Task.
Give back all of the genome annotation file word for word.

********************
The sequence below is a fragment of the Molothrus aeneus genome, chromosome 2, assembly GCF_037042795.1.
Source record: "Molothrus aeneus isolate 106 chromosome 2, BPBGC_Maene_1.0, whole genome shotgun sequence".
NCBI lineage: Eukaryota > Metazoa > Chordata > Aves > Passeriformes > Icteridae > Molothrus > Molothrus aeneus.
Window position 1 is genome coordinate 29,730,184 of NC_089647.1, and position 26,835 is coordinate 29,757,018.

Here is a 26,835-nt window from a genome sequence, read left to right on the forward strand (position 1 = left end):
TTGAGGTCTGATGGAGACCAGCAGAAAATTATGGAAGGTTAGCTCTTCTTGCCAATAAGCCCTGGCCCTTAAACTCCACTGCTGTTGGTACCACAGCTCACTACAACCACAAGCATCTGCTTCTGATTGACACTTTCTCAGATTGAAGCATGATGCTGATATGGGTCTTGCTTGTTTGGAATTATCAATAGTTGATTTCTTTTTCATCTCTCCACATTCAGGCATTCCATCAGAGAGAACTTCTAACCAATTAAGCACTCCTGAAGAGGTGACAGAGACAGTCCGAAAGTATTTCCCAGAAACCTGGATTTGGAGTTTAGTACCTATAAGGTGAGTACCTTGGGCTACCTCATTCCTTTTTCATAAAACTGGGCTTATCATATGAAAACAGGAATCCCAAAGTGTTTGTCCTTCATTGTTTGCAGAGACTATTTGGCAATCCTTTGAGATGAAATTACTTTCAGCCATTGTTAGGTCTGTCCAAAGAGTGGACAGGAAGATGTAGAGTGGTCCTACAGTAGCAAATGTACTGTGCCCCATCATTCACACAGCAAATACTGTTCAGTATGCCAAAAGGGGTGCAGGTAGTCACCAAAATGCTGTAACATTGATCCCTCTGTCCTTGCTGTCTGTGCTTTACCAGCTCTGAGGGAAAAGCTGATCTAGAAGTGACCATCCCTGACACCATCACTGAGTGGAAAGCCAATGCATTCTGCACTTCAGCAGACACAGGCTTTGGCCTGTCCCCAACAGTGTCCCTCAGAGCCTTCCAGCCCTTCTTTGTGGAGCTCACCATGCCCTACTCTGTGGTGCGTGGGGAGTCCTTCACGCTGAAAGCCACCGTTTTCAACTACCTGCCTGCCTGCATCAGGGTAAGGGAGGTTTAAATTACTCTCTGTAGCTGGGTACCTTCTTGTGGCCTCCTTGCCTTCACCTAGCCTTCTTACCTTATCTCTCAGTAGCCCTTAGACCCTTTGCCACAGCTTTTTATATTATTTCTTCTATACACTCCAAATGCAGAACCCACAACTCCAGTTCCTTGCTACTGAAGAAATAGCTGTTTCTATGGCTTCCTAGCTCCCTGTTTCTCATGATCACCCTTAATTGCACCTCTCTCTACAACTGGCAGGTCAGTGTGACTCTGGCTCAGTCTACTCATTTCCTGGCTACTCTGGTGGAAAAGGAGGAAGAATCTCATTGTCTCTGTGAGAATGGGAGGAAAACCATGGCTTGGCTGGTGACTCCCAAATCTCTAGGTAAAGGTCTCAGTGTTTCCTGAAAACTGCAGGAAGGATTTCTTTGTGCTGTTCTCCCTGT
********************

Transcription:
The sequence below is a fragment of the Molothrus aeneus genome, chromosome 2, assembly GCF_037042795.1.
Source record: "Molothrus aeneus isolate 106 chromosome 2, BPBGC_Maene_1.0, whole genome shotgun sequence".
NCBI lineage: Eukaryota > Metazoa > Chordata > Aves > Passeriformes > Icteridae > Molothrus > Molothrus aeneus.
Window position 1 is genome coordinate 29,730,184 of NC_089647.1, and position 26,835 is coordinate 29,757,018.

Here is a 26,835-nt window from a genome sequence, read left to right on the forward strand (position 1 = left end):
TTGAGGTCTGATGGAGACCAGCAGAAAATTATGGAAGGTTAGCTCTTCTTGCCAATAAGCCCTGGCCCTTAAACTCCACTGCTGTTGGTACCACAGCTCACTACAACCACAAGCATCTGCTTCTGATTGACACTTTCTCAGATTGAAGCATGATGCTGATATGGGTCTTGCTTGTTTGGAATTATCAATAGTTGATTTCTTTTTCATCTCTCCACATTCAGGCATTCCATCAGAGAGAACTTCTAACCAATTAAGCACTCCTGAAGAGGTGACAGAGACAGTCCGAAAGTATTTCCCAGAAACCTGGATTTGGAGTTTAGTACCTATAAGGTGAGTACCTTGGGCTACCTCATTCCTTTTTCATAAAACTGGGCTTATCATATGAAAACAGGAATCCCAAAGTGTTTGTCCTTCATTGTTTGCAGAGACTATTTGGCAATCCTTTGAGATGAAATTACTTTCAGCCATTGTTAGGTCTGTCCAAAGAGTGGACAGGAAGATGTAGAGTGGTCCTACAGTAGCAAATGTACTGTGCCCCATCATTCACACAGCAAATACTGTTCAGTATGCCAAAAGGGGTGCAGGTAGTCACCAAAATGCTGTAACATTGATCCCTCTGTCCTTGCTGTCTGTGCTTTACCAGCTCTGAGGGAAAAGCTGATCTAGAAGTGACCATCCCTGACACCATCACTGAGTGGAAAGCCAATGCATTCTGCACTTCAGCAGACACAGGCTTTGGCCTGTCCCCAACAGTGTCCCTCAGAGCCTTCCAGCCCTTCTTTGTGGAGCTCACCATGCCCTACTCTGTGGTGCGTGGGGAGTCCTTCACGCTGAAAGCCACCGTTTTCAACTACCTGCCTGCCTGCATCAGGGTAAGGGAGGTTTAAATTACTCTCTGTAGCTGGGTACCTTCTTGTGGCCTCCTTGCCTTCACCTAGCCTTCTTACCTTATCTCTCAGTAGCCCTTAGACCCTTTGCCACAGCTTTTTATATTATTTCTTCTATACACTCCAAATGCAGAACCCACAACTCCAGTTCCTTGCTACTGAAGAAATAGCTGTTTCTATGGCTTCCTAGCTCCCTGTTTCTCATGATCACCCTTAATTGCACCTCTCTCTACAACTGGCAGGTCAGTGTGACTCTGGCTCAGTCTACTCATTTCCTGGCTACTCTGGTGGAAAAGGAGGAAGAATCTCATTGTCTCTGTGAGAATGGGAGGAAAACCATGGCTTGGCTGGTGACTCCCAAATCTCTAGGTAAAGGTCTCAGTGTTTCCTGAAAACTGCAGGAAGGATTTCTTTGTGCTGTTCTCCCTGT